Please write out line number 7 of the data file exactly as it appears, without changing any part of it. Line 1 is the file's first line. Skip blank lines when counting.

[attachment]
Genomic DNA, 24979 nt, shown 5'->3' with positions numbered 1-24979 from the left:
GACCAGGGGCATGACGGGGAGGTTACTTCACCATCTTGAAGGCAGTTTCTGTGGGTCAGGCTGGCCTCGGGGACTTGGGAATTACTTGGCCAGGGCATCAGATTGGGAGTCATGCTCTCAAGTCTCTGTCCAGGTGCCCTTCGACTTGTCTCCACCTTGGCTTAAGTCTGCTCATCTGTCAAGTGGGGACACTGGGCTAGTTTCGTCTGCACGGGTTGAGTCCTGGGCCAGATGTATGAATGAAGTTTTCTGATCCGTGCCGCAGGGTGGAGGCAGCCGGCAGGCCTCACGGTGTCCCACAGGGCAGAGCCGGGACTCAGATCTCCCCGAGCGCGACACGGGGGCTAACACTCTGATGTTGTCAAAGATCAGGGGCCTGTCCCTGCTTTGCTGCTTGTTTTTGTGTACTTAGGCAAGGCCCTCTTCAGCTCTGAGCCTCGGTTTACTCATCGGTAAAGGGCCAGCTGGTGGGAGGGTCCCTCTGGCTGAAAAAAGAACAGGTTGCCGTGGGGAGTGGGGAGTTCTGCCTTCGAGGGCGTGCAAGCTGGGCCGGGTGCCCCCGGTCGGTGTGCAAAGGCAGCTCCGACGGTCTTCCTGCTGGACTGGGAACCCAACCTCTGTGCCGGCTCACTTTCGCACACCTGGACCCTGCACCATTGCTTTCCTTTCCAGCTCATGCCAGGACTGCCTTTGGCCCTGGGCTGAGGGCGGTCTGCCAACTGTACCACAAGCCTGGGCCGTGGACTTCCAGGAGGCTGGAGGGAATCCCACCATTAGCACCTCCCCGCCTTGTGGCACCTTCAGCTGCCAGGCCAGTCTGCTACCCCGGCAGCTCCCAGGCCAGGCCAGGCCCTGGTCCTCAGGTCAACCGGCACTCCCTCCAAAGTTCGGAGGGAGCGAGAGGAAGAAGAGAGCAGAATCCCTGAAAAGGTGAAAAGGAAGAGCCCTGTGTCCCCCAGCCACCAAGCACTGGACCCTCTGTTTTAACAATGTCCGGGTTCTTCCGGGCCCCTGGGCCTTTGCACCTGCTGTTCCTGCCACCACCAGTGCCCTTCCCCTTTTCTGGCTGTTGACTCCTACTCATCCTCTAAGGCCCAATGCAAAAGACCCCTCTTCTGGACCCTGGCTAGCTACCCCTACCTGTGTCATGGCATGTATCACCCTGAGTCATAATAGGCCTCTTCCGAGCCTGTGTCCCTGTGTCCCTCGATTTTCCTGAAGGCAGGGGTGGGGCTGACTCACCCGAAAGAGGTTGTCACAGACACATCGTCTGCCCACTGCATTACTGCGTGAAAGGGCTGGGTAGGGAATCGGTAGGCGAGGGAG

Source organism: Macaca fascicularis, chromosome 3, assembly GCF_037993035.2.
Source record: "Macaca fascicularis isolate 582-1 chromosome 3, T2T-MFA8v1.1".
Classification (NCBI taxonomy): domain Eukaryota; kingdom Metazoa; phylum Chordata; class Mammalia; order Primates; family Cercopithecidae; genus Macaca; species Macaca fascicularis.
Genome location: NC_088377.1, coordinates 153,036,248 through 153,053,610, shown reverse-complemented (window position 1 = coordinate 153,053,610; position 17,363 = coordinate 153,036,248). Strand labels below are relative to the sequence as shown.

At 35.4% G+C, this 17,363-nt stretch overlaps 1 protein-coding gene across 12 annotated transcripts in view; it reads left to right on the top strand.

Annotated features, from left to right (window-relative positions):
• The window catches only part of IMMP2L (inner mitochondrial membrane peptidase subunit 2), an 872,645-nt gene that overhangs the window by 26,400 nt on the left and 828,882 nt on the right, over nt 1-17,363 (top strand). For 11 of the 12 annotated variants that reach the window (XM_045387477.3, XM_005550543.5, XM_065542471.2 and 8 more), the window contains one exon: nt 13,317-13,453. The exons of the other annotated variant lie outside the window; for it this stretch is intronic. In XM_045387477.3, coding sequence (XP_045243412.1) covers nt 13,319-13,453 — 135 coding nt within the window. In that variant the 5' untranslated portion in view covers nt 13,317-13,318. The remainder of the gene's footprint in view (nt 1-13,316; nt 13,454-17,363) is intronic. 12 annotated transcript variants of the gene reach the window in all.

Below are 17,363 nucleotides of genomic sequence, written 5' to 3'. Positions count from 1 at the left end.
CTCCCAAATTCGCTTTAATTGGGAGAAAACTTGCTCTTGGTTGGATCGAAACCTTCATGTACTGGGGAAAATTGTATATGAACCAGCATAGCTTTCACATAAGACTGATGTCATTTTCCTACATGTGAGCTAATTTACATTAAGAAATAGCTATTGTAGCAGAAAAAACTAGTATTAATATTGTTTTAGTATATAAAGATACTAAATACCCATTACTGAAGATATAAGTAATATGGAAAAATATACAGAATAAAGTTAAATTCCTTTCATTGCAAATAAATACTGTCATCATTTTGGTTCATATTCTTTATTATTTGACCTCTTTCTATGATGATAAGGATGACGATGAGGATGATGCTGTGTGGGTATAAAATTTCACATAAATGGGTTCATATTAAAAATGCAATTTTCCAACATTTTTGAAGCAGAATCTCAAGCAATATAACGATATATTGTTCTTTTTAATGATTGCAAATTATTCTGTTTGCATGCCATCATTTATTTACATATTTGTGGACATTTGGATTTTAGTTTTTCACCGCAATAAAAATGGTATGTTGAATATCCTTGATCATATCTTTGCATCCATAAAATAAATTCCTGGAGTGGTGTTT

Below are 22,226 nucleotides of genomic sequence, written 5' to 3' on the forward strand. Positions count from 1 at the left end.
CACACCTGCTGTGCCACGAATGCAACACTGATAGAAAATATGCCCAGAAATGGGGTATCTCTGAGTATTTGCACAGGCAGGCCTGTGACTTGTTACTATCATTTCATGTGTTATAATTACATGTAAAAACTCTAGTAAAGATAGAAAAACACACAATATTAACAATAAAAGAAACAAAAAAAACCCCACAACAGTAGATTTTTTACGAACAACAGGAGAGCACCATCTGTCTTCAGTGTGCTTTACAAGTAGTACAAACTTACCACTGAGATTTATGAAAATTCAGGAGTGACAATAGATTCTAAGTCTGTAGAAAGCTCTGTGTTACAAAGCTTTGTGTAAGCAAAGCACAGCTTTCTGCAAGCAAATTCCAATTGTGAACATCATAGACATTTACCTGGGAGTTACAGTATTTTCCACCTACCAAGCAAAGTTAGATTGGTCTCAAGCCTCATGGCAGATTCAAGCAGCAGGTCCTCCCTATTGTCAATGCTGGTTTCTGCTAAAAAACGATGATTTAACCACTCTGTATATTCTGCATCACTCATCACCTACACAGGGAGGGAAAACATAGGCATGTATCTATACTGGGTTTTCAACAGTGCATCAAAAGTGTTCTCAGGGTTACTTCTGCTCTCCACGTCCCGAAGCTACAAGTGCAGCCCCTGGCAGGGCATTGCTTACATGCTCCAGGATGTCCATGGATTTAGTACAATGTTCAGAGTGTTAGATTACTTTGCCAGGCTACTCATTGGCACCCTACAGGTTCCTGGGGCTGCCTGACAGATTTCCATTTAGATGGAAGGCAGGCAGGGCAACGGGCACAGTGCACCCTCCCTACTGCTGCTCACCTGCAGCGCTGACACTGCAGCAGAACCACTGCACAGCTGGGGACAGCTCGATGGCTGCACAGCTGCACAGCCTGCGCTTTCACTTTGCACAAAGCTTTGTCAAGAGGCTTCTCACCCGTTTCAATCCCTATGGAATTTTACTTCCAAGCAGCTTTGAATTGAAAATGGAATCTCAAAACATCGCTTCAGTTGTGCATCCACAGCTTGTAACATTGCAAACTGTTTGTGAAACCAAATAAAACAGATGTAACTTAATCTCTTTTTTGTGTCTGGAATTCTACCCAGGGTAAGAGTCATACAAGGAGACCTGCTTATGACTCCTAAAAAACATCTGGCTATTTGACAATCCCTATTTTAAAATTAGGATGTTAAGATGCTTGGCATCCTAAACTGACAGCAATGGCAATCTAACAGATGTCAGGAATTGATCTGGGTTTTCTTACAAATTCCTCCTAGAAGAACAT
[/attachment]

At 35.4% G+C, this 17,363-nt stretch overlaps 1 protein-coding gene across 12 annotated transcripts in view; it reads left to right on the top strand.